Fertilizer use and emissions in agriculture
Agriculture is a significant emitter of greenhouse gases, but agricultural soils are also an important carbon sink. Emissions of greenhouse gases are mostly related to the following activities:
CO2 emissions: CO2 from the applied urea and ABC, land conversion to cropping, use of agricultural machinery, livestock production;
N2O emissions: Use of nitrogen fertilizers, manures and nitrogen-fixing legumes, as well as microbial conversion of other nitrogen sources in agricultural soils;
Methane (CH4) emissions: Livestock and irrigated rice production.
With regard to climate change, inappropriate nitrogen management may increase the atmospheric concentration of N2O, a greenhouse gas considered 296 times more potent than CO2. The Intergovernmental Panel on Climate Change (IPCC) estimates all N2O emissions from soils at some 2.1 Pg CO2-eq per year (of which about 605 Tg CO2-eq per year related to mineral fertilizer use). (Smith et al. 2007).
It is important to manage all sources of agricultural nitrogen in an integrated manner because the nitrogen from manure and nitrogen-fixing legumes also contributes to N2O emissions. Reduction of N2O losses should not result in increased losses of other N compounds (e.g. NH3 , NO3-) to the environment.
The conversion of forest or natural land to cropping results in an estimated 5.9 Pg CO2-eq emissions annually. This is nearly three times the annual N2O emissions from soil, underscoring the importance of preventing land conversion from forests to crops.
When managed properly, fertilizer use fosters carbon capture
To obtain a more complete idea of the greenhouse gas emissions performance of the fertilizer industry throughout its products’ life cycles, it is important to weigh emissions against the energy and carbon capture that fertilizer use promotes. When fertilizers are used properly, they help plants to produce more energy than is consumed during the production, transport and application of fertilizers. They also encourage the conversion of carbon dioxide to biomass through photosynthesis, although the length of time during which the carbon is bound will depend on whether the biomass is used immediately, ploughed into the soil, part of a perennial plant or used for bioenergy/biomaterials.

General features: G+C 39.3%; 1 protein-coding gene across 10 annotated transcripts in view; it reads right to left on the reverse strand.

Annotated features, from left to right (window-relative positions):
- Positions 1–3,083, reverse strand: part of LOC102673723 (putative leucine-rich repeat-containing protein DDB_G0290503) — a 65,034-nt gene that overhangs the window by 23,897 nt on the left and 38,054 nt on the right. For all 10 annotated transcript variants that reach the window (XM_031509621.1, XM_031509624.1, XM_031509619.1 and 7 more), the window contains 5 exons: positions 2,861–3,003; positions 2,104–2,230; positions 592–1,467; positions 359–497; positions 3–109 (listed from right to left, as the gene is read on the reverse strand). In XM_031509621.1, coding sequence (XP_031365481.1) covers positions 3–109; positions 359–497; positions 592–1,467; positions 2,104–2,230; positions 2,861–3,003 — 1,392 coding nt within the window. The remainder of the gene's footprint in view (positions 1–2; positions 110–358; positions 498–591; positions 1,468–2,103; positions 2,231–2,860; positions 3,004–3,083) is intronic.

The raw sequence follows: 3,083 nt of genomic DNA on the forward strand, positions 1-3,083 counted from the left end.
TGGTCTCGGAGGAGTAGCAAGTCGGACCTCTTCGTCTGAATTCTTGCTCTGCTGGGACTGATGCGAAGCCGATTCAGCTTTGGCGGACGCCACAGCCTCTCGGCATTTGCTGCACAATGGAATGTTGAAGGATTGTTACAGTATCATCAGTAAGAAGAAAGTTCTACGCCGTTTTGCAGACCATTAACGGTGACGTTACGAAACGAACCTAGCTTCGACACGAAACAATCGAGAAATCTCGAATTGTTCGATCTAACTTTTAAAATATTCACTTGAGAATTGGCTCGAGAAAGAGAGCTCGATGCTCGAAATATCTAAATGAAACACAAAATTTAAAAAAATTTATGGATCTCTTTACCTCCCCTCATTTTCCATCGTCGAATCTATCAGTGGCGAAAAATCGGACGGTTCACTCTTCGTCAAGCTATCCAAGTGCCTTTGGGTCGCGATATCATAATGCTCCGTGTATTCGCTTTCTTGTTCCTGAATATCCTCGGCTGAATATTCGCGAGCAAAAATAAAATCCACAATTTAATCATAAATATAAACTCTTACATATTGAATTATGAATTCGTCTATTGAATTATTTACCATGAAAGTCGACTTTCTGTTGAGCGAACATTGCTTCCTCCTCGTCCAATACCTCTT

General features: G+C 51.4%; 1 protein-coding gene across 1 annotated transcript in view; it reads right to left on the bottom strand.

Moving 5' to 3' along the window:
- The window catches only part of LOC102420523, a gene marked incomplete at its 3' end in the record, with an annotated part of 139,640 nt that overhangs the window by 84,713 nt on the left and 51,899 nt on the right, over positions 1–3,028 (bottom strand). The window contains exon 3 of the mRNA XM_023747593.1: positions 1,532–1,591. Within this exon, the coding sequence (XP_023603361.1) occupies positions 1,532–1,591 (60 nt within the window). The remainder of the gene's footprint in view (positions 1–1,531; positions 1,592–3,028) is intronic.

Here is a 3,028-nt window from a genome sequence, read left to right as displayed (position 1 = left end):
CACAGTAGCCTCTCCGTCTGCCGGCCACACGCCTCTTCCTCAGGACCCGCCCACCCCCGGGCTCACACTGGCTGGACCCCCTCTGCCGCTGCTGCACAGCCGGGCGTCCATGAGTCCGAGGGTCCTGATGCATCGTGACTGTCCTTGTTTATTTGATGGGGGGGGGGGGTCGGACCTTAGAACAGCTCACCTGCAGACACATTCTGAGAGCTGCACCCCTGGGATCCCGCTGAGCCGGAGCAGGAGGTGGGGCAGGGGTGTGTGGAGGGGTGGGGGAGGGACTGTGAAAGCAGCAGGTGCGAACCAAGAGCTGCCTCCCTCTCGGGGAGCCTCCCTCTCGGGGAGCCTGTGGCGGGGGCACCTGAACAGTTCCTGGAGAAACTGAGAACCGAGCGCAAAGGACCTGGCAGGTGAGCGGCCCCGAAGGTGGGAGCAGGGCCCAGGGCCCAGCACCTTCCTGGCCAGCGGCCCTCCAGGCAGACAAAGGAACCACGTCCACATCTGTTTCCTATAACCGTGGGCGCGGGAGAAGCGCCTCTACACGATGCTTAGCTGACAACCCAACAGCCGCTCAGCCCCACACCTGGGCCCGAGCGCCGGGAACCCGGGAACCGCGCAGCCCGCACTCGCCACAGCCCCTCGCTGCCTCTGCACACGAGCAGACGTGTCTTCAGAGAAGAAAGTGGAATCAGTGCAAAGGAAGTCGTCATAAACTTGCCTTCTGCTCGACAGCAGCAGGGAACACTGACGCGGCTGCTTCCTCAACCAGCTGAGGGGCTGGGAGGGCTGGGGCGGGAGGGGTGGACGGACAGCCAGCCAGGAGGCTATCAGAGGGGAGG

Using Fertilizer Best Management Practices (FBMPs) to improve agricultural GHG balances
The IPCC has identified three ways to make agriculture’s overall carbon balance more positive. Appropriate fertilizer use can contribute to all three.
- Reducing emissions of greenhouse gases
Agricultural releases of CO2 , N2O and methane (CH4) can be reduced through better management of carbon and nitrogen flows in agricultural ecosystems. Improving nutrient use efficiency is key to achieve these reductions. The fertilizer industry promotes Fertilizer Best Management Practices (FBMPs) in many countries to help farmers reduce emissions from fertilizer use. In Canada, the industry is working with government officials to develop a protocol through which improved fertilizer management can be translated into carbon credits for farmers.
- Enhancing CO2 removals from the atmosphere